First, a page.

Great Britain is determined to never see the sun set on the remnants of the old British empire. However, the United Nations General Assembly recently delivered a stinging rebuke to Britain over its continued occupation of the Chagos Islands, which it cleaved from its colony of Mauritius in 1965 in order for the United States to build a major military base on the island of Diego Garcia. The General Assembly voted 116 to 6, with 56 abstentions, against Britain’s continued control of the Chagos Islands.
London, in connivance with Washington, created the British Indian Ocean Territory (BIOT), an artificial contrivance designed to provide political cover for the £3 million “purchase” of the Chagos Islands from Mauritius. In 1966, Britain leased Diego Garcia to the United States for seventy years. Prior to building its military base on the island, the United States forcibly removed 2,000 indigenous Chagossians from their homeland. The refugees were settled in Mauritius and Seychelles. An August 31, 1966, British diplomatic note, signed by Secretary of State for the Colonies Anthony Greenwood, referred to the native Chagossians as a “few Tarzans and Men Fridays whose origins are obscure.”
The 1965 British deal to separate the Chagos Islands from Mauritius was not consummated with an independent Mauritius but with the Mauritian Council of Ministers, a colonial body that existed until Mauritian independence in 1968. Originally, the United States not only wanted military control over the 70-island Chagos Archipelago, but also Aldabra, Farquhar, and Desroches the outer islands of Seychelles, also a British colony at the time.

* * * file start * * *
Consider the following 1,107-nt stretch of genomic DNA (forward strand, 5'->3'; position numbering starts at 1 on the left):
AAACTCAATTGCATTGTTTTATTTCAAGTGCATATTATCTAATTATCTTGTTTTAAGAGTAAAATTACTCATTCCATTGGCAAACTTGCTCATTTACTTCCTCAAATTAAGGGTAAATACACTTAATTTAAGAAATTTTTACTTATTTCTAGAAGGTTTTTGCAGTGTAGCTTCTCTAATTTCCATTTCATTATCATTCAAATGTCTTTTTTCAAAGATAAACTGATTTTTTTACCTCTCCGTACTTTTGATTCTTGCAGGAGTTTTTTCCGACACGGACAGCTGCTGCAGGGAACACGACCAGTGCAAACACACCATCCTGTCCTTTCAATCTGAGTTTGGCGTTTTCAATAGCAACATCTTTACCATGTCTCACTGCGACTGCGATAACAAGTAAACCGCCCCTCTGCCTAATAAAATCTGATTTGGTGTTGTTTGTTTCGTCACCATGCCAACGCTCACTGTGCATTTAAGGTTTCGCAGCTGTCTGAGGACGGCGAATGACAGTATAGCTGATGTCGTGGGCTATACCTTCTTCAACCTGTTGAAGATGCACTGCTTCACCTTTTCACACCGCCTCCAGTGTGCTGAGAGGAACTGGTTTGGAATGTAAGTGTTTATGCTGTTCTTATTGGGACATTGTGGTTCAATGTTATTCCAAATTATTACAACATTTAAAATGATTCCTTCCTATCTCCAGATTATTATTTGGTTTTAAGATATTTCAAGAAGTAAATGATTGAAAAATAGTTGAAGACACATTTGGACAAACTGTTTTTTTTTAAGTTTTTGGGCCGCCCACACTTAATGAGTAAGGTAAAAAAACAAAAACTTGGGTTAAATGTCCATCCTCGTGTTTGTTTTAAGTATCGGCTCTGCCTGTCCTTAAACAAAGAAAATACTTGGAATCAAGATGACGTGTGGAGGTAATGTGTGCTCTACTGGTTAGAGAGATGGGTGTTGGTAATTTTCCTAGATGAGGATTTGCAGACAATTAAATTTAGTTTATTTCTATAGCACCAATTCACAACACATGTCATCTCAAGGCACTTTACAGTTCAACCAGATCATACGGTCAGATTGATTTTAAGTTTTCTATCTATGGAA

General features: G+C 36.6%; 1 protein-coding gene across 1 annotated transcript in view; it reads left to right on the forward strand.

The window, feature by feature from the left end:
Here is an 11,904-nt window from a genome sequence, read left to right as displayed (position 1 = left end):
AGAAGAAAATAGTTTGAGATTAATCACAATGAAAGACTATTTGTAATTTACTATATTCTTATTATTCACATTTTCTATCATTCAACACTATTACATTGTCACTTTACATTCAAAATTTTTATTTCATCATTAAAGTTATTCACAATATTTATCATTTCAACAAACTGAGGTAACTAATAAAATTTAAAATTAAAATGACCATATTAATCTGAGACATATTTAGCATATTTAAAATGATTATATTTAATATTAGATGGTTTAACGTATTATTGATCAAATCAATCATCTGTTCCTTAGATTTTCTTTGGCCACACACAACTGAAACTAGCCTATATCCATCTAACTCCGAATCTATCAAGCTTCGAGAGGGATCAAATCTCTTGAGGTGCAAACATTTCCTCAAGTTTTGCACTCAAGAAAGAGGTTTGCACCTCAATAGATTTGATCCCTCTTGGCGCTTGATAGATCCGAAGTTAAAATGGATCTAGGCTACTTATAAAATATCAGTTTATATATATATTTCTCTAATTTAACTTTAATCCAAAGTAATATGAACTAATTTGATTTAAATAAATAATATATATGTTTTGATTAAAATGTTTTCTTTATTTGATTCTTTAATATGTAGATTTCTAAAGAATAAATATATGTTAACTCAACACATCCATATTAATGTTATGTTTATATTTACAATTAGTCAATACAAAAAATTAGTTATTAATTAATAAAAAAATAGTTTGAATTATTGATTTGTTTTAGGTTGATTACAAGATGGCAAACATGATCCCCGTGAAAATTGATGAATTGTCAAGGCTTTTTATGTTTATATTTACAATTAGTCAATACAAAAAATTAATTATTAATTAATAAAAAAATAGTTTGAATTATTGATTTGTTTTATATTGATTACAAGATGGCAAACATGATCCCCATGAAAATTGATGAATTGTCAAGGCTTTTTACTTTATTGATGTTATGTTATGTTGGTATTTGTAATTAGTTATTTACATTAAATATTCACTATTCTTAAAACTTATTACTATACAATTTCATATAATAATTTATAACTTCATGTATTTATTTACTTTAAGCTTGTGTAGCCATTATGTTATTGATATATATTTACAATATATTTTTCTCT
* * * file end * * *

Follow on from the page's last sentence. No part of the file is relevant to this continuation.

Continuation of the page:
On May 22 this year, the General Assembly voted for a resolution that demands Britain return the Chagos Islands to Mauritius within six months. In February of this year, the International Court of Justice (ICJ), in a non-binding advisory opinion, ruled that Britain illegally transferred Mauritian sovereignty over the Chagos Islands from Mauritius to itself during the process of decolonization in the 1960s.
The United States, which voted with Britain against the resolution, said it would not even entertain the notion of giving up its Diego Garcia base until 2036, the year its lease is due to expire. However, Washington’s argument is specious since Pravind Kumar Juqnauth, the Mauritian prime minister, said his country would forge an agreement with the United States and Britain to permit the continued operation of the base under Mauritian sovereignty. In 1965, the British agreement to separate the Chagos Islands from Mauritius stipulated that the islands would be retroceded to Mauritius at such a time when they were no longer needed for military purposes.
British permanent representative to the UN Karen Pierce argued that Diego Garcia remains needed for defense reasons. She cited the “strategic importance of the area,” specifically pointing to “the Malacca Straits to the east where cargo vessels transit, and the Gulf of Aden to the west, through which one eighth of global trade passes annually.” She added that “the United Kingdom and United States defense facility on the British Indian Ocean Territory plays a vital role in efforts to keep allies safe and secure, notably in combating terrorism, drugs, crime and piracy. It supports partners in the Combined Maritime Forces of 33 Member States whose area of operation covers 3.2 million square miles and some of the world’s most important shipping lanes through the Gulf of Aden, Bab al-Mandeb, Suez Canal and Straits of Hormuz.”
Mauritius does not see Britain as an Indian Ocean power and has sought to expel Britain as a member of the Indian Ocean Tuna Commission. It is significant that India voted with Mauritius to force Britain to retrocede the 70-island Chagos Archipelago to Mauritius. India has expanded its naval presence in the Indian Ocean, establishing bases in Seychelles and Madagascar.